I agree with PP who have pointed out that mental illness =/= laziness.
I have been in your shoes. I struggled SO much to just put one foot in front of the other – for YEARS starting in college. Life felt like slogging uphill through mud, while it seemed everyone else was breezily walking by on even, firm ground.
In that mindset, YOU are not to blame for the fact that you can’t get as much done as others. It’s a problem with executive function.
It seems from your post that you’ve come a long way, and you SHOULD be proud of that! Your mental health has improved to the point that you can actually DO things and be productive. Speaking from experience I understand just how gratifying that feels.
So, first thing’s first. You 100% need to put your own mental health first in this situation. It’s easy to get lost in a great relationship, especially when a lot of kids are involved. The tendency, for women, is to put ourselves last. Don’t do that.
You are stressing over HIS expectations and criticisms of YOU. Don’t do that. Focus on whether or not HE’S being a good partner to YOU. Is he holding up his end of the relationship? Is he the same guy you fell in love with, or has he been slowly changing into a more critical, negative partner?
Next, you need to take his critical focus off yourself for a while, since that seem to be where a lot of your confusion is coming from. Have a serious talk with your SO about his parenting, what he expects from you, how that translates to real-world situations, etc. You two clearly need to get on the same page.
This should be a conversation that you have prepared for. You should already have decided on some expectations YOU have of children you will be helping to raise (speak of “children” generally, not HIS children – he will be less likely to take offense if you point out bad habits “children” can get into.)
For instance, you may decide that one of your expectations for ANY child you help to raise is that that child will have daily chores that will need to be completed after they are home from school before they can access the internet via phone/computer/ipad.
Another expectation may be that the child(ren) help with cleaning up after dinner before being allowed to leave the kitchen EVERY night.
These are normal expectations to have of teenaged children. It teaches them how to adult – it shows them how much effort goes into the household things they may be taking for granted, it teaches them appreciation.
So, entirely separate from how much work YOU are or are not doing, you need to get on the same page regarding the children. And you need HIM to have YOUR back when the children try to talk back or break rules.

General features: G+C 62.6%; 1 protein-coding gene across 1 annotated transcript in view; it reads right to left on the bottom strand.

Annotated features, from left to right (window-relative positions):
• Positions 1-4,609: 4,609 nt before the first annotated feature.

In your shoes, I would also ask for a brief reprieve from his “contructive criticism.” He is being a nag, plain and simple. A supportive partner should try to help you come up with a plan to be more proactive and productive, not tear you down for the things they feel you could be doing better. This may be a “small” part of the relationship right NOW, but definitely do not think for one minute that it will STAY small. Nagging is one of the biggest relationship killers.
You struggle with depression and anxiety. You seem to be in a type of remission right now, which is great. But an unhealthy relationship can bring those issues back to front and center in a moment’s notice.
He needs to recognize and admit that YOUR mental health is more important than you being Suzy Homemaker. He needs to be supportive. He needs to 100% NOT tear you down.
And please don’t be hard on yourself for the time you spend watching tv. It’s an escape from our own minds, and that is much more appealing to people with depression and anxiety than to other people. So other people don’t understand, really, the allure of something that gives us a break from the whirling thoughts in our heads. They don’t have whirling thoughts they feel the need to escape from. “Checking out” is a form of self-medication. It slows down our brains.
But what you CAN do is make a schedule for yourself for the time the children are at school. You can schedule out blocks of time for chores and for tv. When I was a nanny, this was particularly helpful for me. I would run around the house gathering all the laundry, put in a load, then plop on the couch to watch tv. Pause to switch over laundry and put another load in. Then back to the tv.
Another thing that MIGHT help you get more chores done is an Audible account. It’s about $17/mo and you get one audiobook a month. Audible was a LIFESAVER to me when I was a nanny. I would pop in my earbuds, put my phone in my back pocket, and spend HOURS just walking around the house doing all my chores, lost in the world of the book. Audiobooks don’t require you to stare at them, so they give you the escape of TV, but still enable you to do chores.